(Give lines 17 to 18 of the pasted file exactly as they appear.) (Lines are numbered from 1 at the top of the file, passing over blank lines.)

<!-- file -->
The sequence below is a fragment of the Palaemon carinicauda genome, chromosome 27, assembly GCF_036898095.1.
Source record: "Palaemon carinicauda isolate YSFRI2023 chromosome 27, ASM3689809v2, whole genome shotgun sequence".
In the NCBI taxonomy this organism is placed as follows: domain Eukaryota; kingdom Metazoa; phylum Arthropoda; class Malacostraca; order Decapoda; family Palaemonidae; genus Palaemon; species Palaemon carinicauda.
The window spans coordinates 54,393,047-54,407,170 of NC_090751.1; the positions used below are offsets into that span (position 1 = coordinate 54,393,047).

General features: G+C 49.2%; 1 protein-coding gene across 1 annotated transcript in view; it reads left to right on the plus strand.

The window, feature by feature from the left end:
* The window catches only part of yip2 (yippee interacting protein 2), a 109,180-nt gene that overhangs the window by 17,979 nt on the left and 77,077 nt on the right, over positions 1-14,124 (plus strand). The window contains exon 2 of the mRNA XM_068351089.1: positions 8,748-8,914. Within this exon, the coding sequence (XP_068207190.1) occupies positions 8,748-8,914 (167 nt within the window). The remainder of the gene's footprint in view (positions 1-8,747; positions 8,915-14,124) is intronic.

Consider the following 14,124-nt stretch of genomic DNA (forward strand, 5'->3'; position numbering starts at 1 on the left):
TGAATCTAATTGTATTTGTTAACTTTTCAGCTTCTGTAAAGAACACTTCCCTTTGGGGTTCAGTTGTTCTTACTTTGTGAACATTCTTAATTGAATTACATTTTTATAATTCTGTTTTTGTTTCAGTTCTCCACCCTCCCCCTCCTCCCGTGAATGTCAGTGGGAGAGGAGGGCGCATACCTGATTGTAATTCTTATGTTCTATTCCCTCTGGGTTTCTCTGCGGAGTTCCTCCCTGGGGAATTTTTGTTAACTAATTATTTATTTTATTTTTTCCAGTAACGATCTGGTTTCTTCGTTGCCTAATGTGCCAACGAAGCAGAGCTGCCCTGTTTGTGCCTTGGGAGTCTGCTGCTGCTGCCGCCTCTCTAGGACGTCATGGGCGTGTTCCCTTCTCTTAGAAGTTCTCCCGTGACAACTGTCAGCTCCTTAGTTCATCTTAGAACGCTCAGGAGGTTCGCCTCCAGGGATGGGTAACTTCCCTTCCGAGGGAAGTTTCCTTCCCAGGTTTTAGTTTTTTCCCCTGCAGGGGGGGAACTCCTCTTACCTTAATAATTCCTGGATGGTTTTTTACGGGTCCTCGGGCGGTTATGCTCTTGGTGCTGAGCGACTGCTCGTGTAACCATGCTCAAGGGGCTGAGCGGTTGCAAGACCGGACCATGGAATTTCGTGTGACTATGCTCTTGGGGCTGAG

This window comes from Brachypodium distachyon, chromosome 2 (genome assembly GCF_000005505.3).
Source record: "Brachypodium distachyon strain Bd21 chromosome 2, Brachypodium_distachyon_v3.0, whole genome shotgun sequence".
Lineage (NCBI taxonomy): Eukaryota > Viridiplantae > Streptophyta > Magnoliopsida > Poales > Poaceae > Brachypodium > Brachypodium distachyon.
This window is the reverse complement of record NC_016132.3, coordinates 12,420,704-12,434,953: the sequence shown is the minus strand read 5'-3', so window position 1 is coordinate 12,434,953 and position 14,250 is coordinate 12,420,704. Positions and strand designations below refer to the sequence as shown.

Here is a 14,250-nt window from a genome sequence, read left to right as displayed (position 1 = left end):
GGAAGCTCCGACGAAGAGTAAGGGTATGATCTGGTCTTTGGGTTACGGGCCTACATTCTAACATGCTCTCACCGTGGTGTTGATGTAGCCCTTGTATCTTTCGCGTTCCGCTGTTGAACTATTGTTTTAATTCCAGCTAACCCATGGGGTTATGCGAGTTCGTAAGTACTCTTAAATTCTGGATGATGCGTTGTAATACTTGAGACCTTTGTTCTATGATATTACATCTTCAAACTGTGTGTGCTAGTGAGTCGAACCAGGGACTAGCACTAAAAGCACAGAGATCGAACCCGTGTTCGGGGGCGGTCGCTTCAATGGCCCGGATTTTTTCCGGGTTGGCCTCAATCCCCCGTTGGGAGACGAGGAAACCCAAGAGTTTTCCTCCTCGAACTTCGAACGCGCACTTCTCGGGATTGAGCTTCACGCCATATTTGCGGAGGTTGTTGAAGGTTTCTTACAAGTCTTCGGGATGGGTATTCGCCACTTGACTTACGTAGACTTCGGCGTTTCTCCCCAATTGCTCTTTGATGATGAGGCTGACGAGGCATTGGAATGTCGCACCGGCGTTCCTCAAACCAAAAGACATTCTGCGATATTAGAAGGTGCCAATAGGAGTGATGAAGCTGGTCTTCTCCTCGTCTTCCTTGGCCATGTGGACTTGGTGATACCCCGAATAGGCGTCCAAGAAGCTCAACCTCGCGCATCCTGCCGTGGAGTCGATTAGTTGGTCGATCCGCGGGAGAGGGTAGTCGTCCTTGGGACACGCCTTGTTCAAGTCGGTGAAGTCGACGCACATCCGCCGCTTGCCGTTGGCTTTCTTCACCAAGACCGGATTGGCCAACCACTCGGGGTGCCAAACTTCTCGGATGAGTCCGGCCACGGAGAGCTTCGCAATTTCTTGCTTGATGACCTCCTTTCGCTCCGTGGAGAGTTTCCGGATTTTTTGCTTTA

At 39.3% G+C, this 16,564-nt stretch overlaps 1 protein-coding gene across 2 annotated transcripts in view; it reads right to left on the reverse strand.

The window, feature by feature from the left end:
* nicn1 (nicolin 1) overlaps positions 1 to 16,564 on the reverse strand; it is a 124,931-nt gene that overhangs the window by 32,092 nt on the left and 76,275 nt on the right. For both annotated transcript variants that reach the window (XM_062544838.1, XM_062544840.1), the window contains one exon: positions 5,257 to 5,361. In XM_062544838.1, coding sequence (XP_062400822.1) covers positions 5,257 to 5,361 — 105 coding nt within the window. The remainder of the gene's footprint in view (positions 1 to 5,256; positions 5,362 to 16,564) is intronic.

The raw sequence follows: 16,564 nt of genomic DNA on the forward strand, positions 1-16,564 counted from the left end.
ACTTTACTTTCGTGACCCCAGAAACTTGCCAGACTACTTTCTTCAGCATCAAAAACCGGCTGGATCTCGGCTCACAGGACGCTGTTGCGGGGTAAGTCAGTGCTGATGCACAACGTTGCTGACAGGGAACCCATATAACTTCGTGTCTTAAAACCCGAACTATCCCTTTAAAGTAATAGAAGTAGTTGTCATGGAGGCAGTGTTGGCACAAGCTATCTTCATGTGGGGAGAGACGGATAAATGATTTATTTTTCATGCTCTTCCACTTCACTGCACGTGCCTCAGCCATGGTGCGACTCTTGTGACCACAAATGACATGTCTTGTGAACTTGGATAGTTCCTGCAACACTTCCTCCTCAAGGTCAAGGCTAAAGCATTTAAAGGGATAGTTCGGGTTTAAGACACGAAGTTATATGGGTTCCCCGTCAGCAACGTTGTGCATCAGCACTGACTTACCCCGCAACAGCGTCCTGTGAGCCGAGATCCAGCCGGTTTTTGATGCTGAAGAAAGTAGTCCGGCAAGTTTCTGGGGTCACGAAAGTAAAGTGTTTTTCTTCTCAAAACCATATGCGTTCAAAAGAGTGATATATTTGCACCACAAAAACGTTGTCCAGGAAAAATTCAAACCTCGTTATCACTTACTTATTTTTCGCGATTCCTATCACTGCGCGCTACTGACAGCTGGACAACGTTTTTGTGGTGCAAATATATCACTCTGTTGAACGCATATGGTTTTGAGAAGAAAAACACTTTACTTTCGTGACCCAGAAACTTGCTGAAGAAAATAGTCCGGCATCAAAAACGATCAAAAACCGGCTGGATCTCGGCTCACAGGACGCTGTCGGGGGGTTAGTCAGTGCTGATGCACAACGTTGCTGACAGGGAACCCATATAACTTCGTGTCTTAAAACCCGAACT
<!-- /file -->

The window, feature by feature from the left end:
* nicn1 (nicolin 1) overlaps positions 1 to 16,564 on the reverse strand; it is a 124,931-nt gene that overhangs the window by 32,092 nt on the left and 76,275 nt on the right. For both annotated transcript variants that reach the window (XM_062544838.1, XM_062544840.1), the window contains one exon: positions 5,257 to 5,361. In XM_062544838.1, coding sequence (XP_062400822.1) covers positions 5,257 to 5,361 — 105 coding nt within the window. The remainder of the gene's footprint in view (positions 1 to 5,256; positions 5,362 to 16,564) is intronic.